What Makes Games so Appealing?
What Makes Games so Appealing?
This is a question that never comes up in my presentations:
“What makes games so appealing?”
Usually people already know the answer. So, they don’t ask the question.
Lots of people have different reasons why they play games: because they like the characters or the story. Because they want to escape from their everyday lives (if only for a few minutes). Some like the challenge that games provide while other people like socializing around games.
But another reason that makes so appealing? It’s because they are constantly changing
Games have come a long way. They arose from the ground, to the mantle, and eventually to the table. They evolved from bits of stone and wood, to carved pieces, tiles, and hexagons. Now they exist on multiple devices. Everything from computers and consoles, to smart phone and tablets.
Games open up lots of discussion points.
I speak about how people play them. How users consume how. How designers create them, and how history remembers them.
Sid Meier indicated that a game is a “series of interesting choices.”
That has been my experience with games. In fact, you might have created a broken game if one choice is consistently better than the others. If that is the case, then why make any other choice? And, if you can’t make any other choices, then why offer any choices at all?
Of course, there are many thousands of games for individuals to play and enjoy. Playing games are how we primarily interact with them. But not all games are for all people.
I remember playing tic-tac-toe in my childhood. That game was an interesting one for my young mind as I tried to outsmart my family in order to win. But over time, I discovered the pattern and realized that it was no longer a game to me. The choices left were no longer interesting.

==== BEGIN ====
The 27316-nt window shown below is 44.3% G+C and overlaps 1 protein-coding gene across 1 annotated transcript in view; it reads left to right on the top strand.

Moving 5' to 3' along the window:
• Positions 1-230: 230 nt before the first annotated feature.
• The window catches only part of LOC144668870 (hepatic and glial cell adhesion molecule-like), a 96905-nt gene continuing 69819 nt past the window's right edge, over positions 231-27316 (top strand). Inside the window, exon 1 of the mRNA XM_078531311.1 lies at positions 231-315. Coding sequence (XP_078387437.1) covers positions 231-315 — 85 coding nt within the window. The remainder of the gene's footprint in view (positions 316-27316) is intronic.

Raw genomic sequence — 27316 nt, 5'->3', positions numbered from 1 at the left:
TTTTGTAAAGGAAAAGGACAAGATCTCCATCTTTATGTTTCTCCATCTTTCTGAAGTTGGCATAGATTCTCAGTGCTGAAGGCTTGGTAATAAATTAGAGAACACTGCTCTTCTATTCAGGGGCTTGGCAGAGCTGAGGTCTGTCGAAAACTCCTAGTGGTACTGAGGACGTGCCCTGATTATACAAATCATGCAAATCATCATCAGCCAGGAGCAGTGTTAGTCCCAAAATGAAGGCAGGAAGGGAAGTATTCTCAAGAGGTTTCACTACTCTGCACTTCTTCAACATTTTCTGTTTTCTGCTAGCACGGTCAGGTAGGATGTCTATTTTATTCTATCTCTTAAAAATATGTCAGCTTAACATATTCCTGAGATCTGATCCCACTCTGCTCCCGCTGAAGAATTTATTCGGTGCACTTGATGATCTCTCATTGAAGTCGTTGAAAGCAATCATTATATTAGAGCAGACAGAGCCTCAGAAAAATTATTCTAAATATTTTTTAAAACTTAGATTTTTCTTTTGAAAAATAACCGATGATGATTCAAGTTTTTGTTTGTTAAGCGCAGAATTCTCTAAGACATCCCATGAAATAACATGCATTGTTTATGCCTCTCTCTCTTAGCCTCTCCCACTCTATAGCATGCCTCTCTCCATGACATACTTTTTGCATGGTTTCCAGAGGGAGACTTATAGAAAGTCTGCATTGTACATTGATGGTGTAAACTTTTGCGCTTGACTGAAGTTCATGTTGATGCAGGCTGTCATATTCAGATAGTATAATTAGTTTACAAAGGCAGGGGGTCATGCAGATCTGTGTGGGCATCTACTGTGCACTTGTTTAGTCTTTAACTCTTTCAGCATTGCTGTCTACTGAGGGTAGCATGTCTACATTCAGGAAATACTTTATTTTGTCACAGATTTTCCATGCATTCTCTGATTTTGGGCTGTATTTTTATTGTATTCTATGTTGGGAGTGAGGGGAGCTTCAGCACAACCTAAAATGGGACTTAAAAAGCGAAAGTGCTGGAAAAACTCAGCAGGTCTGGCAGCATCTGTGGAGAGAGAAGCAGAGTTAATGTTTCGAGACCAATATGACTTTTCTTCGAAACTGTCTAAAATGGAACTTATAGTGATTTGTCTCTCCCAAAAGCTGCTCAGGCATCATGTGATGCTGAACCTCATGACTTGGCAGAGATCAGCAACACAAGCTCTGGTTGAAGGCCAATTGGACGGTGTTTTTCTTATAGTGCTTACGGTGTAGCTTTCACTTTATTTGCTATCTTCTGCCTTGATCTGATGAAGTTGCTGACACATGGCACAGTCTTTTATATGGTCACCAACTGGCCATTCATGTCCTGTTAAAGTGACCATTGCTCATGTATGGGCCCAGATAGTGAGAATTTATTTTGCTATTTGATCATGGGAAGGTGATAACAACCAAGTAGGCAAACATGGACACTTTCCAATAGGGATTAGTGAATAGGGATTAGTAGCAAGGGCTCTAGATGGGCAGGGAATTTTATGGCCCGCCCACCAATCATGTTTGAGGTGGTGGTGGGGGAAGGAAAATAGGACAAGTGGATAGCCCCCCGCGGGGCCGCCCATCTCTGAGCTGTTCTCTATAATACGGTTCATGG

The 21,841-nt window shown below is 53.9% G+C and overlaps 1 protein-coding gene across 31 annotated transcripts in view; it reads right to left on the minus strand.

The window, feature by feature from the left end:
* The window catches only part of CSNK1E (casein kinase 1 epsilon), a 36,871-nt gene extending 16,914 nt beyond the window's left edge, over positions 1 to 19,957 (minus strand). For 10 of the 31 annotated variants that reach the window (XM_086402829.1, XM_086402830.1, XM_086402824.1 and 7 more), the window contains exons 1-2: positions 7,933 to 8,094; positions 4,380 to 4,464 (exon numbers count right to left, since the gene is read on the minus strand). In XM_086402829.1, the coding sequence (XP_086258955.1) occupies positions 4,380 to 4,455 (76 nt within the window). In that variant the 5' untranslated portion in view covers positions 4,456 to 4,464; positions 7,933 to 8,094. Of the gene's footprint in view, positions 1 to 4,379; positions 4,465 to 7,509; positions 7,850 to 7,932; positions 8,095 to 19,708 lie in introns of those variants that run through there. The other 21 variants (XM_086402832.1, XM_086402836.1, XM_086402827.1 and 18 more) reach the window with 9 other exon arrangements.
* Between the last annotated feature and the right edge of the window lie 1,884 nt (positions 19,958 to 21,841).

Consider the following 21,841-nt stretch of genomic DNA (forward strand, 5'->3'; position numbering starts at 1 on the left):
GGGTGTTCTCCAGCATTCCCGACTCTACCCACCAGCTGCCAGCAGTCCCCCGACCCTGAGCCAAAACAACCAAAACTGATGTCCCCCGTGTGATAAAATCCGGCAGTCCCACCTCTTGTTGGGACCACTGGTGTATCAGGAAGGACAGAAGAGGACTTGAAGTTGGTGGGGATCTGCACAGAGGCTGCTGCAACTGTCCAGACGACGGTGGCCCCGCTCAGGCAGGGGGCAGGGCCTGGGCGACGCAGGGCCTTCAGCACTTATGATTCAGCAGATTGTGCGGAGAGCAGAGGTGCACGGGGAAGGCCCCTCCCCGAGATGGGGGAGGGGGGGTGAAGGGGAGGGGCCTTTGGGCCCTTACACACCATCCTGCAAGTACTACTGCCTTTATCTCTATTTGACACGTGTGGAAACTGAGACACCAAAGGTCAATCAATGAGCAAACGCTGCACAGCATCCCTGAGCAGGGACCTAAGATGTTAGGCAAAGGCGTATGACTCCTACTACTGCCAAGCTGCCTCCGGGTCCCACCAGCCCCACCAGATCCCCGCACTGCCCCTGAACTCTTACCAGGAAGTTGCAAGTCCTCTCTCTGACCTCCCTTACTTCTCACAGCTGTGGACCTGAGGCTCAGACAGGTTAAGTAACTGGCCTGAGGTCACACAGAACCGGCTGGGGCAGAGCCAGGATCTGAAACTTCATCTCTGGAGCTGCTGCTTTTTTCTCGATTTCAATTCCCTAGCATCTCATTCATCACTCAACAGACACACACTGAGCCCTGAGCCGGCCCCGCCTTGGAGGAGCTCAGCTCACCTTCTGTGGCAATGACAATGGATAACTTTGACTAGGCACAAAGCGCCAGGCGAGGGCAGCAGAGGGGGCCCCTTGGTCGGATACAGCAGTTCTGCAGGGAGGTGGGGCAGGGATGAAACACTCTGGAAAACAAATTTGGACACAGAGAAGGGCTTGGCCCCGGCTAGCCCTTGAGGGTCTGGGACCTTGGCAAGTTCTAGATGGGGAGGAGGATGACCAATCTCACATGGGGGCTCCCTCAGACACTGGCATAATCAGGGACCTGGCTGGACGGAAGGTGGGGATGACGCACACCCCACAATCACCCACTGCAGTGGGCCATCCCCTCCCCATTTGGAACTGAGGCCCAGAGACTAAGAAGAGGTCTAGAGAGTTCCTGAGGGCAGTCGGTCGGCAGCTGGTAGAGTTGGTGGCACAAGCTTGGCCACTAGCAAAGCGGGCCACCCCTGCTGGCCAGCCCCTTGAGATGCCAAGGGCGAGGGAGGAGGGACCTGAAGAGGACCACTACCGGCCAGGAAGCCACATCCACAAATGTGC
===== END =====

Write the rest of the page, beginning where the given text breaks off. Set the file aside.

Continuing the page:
Have games evolved past the point of pattern recognition to rely on interesting choices once again?
Yes and no.
Think about Dance Dance Revolution. What are the interesting choices there? There are buttons you must hit and steps you must take. But the game rewards you for only making the correct choices at the correct time. So, what are the choices here? To step or not to step?
On its face Dance Dance Revolution doesn’t appear to offer any interesting choices. You either step or you don’t. But the game, the process, is still enjoyable. It would have to be in order for it to have been such a popular game.
If DDR tells us anything it is that a game can still be fun even if it appears to lack a series of interesting choices. That game, that interactive experience, still existed. It still captivated and engaged legions of fans.
So, if game design is only about creating a series of interesting choices, then we might be going down a dark path.
Rather, games have changed. Games have evolved by innovating. Designers took something that might have been previously considered dull and made them interesting. New games make these experiences novel again.
Take for example the series of wildly popular simulators: Train Simulator, Truck Simulator, and Flight Simulator. In order for these titles to succeed they want to be as true to the source materials as possible. That is to be as realistic a simulator as possible. But how can these be fun?
To others these games are occupations that one does in order to earn a living. But these games are live examples of innovation. The designers have taken something previously unengaging and turned them into a game.
Maybe the most popular example of this is “The Sims.” In the Sims you act as an all knowing and all seeing being: controlling the lives of your individual sims. How has this become a popular game? Isn’t controlling a life… what we do everyday?
So, what makes games so appealing?
Is it because of choices? Is it because of realistic experiences? Is it because you can become a god over simulations of everyday people?
I think that games are so appealing because they continue to innovate and change.
Games are as much a reflection of ourselves and our society as any other medium.
Games will continue to grow to adapt. They will change to the different ways we consume content, interface with our world, connect with others, and socialize with our peers.
Games have evolved before. They can keep changing.
That is what makes games interesting to me.
Juul, J. (n.d.). Just what is it that makes Computer Games so Different, so Appealing? Retrieved April 2, 2019, from https://www.jesperjuul.net/text/justwhatisit.html